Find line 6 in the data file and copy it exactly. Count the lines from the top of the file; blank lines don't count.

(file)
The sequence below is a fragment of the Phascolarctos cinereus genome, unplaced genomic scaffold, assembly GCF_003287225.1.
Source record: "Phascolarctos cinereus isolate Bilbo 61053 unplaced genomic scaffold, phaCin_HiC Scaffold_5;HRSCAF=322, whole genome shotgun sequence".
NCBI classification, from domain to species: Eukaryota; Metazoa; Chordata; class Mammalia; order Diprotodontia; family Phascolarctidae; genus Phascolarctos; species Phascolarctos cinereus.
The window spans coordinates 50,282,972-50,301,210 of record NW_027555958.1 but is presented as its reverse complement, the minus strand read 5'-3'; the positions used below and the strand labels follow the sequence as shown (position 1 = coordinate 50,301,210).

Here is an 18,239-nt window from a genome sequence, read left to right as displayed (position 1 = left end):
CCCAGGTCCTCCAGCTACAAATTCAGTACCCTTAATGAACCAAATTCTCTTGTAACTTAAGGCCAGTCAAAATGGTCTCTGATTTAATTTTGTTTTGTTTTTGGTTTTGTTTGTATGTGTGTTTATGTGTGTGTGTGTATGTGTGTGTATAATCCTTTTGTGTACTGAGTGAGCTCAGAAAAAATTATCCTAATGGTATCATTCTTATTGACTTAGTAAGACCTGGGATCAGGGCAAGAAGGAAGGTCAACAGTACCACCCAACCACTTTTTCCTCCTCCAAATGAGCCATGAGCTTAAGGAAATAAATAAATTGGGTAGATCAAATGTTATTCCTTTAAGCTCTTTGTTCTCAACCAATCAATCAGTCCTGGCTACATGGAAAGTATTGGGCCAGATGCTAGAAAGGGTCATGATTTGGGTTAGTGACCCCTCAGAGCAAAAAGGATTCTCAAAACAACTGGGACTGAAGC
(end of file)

CCCAGGTCCTCCAGCTACAAATTCAGTACCCTTAATGAACCAAATTCTCTTGTAACTTAAGGCCAGTCAAAATGGTCTCTGATTTAATTTTGTTTTGTTTTTGGTTTTGTTTGTATGTGTGTTTATGTGTGTGTGTGTATGTGTGTGTATAATCCTTTTGTGTACTGAGTGAGCTCAGAAAAAATTATCCTAATGGTATCATTCTTATTGACTTAGTAAGACCTGGGATCAGGGCAAGAAGGAAGGTCAACAGTACCACCCAACCACTTTTTCCTCCTCCAAATGAGCCATGAGCTTAAGGAAATAAATAAATTGGGTAGATCAAATGTTATTCCTTTAAGCTCTTTGTTCTCAACCAATCAATCAGTCCTGGCTACATGGAAAGTATTGGGCCAGATGCTAGAAAGGGTCATGATTTGGGTTAGTGACCCCTCAGAGCAAAAAGGATTCTCAAAACAACTGGGACTGAAGC